For example, after the email's topic, you could say: "Please reply by EOD Friday."
If someone referred you, be sure to use their name.
If you've been referred by a mutual acquaintance, do not save that for the body of the email, said Augustine. Put it in the subject line to grab the reader's attention right away. Moreover, she suggests beginning the subject line with the full name of the person who referred you.
Highlight the value you have to offer.
If sending a cold email to someone you don't know, "you need a subject line that indicates value and communicates what they're going to get," said Bodnar. Pique the reader's interest by offering them something that's helpful.
Whether you're providing a speaking opportunity, a discount, or a service, make it clear in the subject line what's in it for them.
Personalise it with the recipient's name or company name.
You have to know who you're sending the email to, and they have to recognise that it's about them or a subject interesting to them, Bodnar said. Using their name or company name is one of the best ways to do that, he says, and makes the recipient much more likely to open the email.
For example, you might write, "Increase Company's sales by 25%," or "John, see how you compare to competitors."
Create urgency by limiting the timeframe.
To grab someone's attention and persuade them to reply, the experts suggested creating a deadline for your proposition. Common ways of creating urgency include "respond now," "register today," and "limited space available — reply soon."
Don't start a sentence that you finish in the email's body.
If you begin a thought or question that ends in the email, then the reader is forced to open the email. It's annoying, and since clarity and being respectful of the recipient's time is the goal, it's not very helpful, said Augustine.
Consider whether instant message, a call, or an in-person chat might be a better medium for your question.
Make sure you re-read the subject line.
Augustine also warned against copy-and-paste errors. Sometimes when people are sending a similar email to multiple people, they forget to tailor it to each reader and end up with the wrong name or title in the subject line. The easiest way to avoid this is to reread the subject line before you hit send.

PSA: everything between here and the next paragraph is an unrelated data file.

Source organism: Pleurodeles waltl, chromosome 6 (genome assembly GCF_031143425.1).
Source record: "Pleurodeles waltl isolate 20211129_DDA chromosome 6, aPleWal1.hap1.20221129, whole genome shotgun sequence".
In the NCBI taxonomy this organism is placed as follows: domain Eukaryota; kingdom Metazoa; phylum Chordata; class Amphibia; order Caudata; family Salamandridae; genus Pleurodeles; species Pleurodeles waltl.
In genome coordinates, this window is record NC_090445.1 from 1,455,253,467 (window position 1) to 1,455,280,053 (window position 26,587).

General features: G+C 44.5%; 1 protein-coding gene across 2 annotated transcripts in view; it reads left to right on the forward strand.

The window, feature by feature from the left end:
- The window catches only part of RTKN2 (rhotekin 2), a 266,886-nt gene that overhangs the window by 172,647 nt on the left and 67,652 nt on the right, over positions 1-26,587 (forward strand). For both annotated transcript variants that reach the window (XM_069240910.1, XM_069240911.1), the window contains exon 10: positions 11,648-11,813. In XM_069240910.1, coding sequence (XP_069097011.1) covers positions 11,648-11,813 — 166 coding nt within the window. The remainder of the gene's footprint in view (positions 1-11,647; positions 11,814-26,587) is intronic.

Spark the recipient's memory for an even better shot at getting your email opened.
If you've met the recipient, exchanged emails before, or had a phone call, mention that in your subject line.
"In your follow-up email subject lines, be sure to reference your past meeting or conversation. This helps your recipient remember who you are, and what steps you had hoped to take next," writes Sujan Patel, a marketer and entrepreneur, in a blog post email outreach tool MailShake.
Don't put words in ALL CAPS.
Using all caps may get someone's attention, but in the wrong way.
"This is email 101, but people still break this cardinal rule," Michael Kerr, an international business speaker and author of "The Humor Advantage," previously told Business Insider. "Putting any phrase in all caps is the equivalent of shouting."
Your job is to make the email as easy as possible for the recipient to read rather than giving them anxiety, said Leonov.
Instead, use dashes or colons to separate thoughts, and avoid special characters like exclamation points.
Don't just type a string of punctuation.
A line of punctuation does not an email subject line make.
As Inc. contributor Amanda Pressner Kreuser wrote, "'?????' and its cousin '!!!!!' are unnecessarily aggressive, and — perhaps worse — don't actually communicate the problem (or anything)."
Here are some examples of excellent email subject lines.
For a job application:
Referred by Jane Brown for Technical Writer position
Human Resources Assistant Application — John Smith
For an interview follow up:
John Smith Following Up on Sales Position
Marketing Manager interview follow up
For a work request:
Requesting Project X idea submissions — Due Jan 15
Employee Survey: Please take by EOD Friday
For a meeting invitation:
Meet about social media strategy Tuesday?
Free to catch up over coffee next week?
For an introduction:
An Introduction: Ed Wingfield Meet John Smith
Potential collaboration on TV marketing plan
For a marketing pitch:
Mastering Digital Media Webinar — Register Today
John, see how you compare to competitors
For requesting information:
Inquiring about your design services
Request for information on venue